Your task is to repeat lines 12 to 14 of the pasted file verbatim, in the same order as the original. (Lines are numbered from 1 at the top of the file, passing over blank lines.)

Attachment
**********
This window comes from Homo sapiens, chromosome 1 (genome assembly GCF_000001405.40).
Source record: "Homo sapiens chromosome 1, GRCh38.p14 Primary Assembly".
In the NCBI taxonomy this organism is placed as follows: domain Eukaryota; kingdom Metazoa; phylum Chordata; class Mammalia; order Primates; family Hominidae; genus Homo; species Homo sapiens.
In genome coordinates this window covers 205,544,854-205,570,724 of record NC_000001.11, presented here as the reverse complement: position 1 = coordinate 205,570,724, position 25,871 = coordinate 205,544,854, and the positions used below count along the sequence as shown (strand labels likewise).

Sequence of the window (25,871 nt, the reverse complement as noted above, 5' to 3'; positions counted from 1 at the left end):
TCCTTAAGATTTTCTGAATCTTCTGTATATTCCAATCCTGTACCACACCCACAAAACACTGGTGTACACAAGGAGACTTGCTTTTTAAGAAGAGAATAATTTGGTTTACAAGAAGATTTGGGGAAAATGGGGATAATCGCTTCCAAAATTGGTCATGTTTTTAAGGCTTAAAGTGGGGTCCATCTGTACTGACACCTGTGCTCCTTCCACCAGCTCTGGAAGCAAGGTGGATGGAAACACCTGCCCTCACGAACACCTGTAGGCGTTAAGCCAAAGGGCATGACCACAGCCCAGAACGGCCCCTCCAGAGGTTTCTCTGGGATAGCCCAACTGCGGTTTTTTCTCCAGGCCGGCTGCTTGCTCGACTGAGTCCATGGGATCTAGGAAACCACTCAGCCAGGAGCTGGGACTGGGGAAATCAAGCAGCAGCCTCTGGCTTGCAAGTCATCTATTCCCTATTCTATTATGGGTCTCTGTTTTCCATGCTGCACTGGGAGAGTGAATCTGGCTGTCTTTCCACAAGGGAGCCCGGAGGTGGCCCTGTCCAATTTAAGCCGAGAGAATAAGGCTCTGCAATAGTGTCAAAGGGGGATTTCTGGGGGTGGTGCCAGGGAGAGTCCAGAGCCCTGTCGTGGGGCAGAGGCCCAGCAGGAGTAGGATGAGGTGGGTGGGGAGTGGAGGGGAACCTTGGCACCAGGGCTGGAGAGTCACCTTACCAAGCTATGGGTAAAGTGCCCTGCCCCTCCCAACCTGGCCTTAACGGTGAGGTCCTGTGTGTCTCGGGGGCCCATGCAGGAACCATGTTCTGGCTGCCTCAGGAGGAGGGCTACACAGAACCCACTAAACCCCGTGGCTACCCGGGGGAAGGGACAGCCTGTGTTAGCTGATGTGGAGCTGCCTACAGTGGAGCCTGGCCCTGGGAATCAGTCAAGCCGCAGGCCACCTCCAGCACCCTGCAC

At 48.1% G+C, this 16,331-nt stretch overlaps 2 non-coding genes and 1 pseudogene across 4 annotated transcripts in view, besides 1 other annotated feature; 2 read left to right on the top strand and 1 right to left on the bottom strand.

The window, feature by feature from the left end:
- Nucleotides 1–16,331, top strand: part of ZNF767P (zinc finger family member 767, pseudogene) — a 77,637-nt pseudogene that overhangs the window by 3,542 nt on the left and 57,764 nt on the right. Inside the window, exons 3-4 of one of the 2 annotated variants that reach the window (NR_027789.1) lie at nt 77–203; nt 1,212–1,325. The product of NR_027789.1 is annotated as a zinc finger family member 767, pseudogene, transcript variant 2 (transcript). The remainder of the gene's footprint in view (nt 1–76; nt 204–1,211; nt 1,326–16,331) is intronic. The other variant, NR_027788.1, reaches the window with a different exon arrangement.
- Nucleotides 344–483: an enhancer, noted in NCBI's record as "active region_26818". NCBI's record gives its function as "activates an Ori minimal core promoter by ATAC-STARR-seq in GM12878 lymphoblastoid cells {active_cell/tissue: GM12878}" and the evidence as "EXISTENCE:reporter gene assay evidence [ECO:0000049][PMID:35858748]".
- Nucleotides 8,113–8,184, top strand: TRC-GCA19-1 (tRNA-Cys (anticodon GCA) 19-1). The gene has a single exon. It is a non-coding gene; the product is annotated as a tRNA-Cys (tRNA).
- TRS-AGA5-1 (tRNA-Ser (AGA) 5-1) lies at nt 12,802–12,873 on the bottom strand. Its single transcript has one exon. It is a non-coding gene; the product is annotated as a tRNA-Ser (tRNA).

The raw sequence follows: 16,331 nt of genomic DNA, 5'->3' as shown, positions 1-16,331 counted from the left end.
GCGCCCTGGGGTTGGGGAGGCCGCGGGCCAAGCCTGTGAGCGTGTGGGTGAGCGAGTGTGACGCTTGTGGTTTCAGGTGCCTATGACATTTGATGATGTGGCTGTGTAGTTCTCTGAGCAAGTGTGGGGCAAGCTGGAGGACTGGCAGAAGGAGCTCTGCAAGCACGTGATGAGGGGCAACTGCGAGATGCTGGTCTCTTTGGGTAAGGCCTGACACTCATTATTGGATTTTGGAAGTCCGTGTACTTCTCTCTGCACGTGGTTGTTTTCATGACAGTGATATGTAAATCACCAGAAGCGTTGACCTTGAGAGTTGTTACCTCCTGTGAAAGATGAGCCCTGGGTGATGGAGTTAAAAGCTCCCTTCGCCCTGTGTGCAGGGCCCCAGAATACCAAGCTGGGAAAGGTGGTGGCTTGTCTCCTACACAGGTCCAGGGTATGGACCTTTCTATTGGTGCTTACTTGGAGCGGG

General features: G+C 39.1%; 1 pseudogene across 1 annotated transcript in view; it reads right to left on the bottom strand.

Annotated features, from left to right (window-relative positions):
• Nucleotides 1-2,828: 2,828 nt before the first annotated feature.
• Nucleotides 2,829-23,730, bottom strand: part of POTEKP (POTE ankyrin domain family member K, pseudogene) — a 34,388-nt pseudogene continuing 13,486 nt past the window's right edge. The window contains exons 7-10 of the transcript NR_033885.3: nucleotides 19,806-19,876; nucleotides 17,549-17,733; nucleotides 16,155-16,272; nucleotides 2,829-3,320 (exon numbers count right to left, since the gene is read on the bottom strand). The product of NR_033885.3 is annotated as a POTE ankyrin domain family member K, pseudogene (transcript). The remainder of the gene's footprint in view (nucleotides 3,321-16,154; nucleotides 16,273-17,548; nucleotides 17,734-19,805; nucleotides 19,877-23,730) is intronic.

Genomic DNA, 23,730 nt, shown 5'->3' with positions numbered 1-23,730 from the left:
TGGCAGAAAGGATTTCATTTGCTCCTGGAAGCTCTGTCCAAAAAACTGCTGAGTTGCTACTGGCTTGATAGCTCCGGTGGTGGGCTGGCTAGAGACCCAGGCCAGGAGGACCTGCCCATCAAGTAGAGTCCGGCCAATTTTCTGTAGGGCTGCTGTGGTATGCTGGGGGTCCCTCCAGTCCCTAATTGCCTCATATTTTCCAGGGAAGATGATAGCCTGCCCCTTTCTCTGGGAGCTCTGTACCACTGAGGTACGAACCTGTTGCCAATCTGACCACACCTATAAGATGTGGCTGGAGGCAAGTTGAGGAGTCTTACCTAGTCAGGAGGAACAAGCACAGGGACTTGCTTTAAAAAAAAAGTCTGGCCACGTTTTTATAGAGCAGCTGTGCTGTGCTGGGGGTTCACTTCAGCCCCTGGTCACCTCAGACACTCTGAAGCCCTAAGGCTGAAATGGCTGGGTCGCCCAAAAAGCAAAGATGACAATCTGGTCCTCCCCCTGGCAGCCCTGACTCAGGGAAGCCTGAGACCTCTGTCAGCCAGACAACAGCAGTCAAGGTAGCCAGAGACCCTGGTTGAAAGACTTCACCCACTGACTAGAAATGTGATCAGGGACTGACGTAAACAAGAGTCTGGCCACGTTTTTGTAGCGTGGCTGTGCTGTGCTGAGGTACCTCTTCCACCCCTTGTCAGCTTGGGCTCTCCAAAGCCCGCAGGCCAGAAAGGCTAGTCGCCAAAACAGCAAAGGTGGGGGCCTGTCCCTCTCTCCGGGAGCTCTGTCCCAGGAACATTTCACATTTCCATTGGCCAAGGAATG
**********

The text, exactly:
- TRS-AGA5-1 (tRNA-Ser (AGA) 5-1) lies at nt 12,802–12,873 on the bottom strand. Its single transcript has one exon. It is a non-coding gene; the product is annotated as a tRNA-Ser (tRNA).

The raw sequence follows: 16,331 nt of genomic DNA, 5'->3' as shown, positions 1-16,331 counted from the left end.
GCGCCCTGGGGTTGGGGAGGCCGCGGGCCAAGCCTGTGAGCGTGTGGGTGAGCGAGTGTGACGCTTGTGGTTTCAGGTGCCTATGACATTTGATGATGTGGCTGTGTAGTTCTCTGAGCAAGTGTGGGGCAAGCTGGAGGACTGGCAGAAGGAGCTCTGCAAGCACGTGATGAGGGGCAACTGCGAGATGCTGGTCTCTTTGGGTAAGGCCTGACACTCATTATTGGATTTTGGAAGTCCGTGTACTTCTCTCTGCACGTGGTTGTTTTCATGACAGTGATATGTAAATCACCAGAAGCGTTGACCTTGAGAGTTGTTACCTCCTGTGAAAGATGAGCCCTGGGTGATGGAGTTAAAAGCTCCCTTCGCCCTGTGTGCAGGGCCCCAGAATACCAAGCTGGGAAAGGTGGTGGCTTGTCTCCTACACAGGTCCAGGGTATGGACCTTTCTATTGGTGCTTACTTGGAGCGGG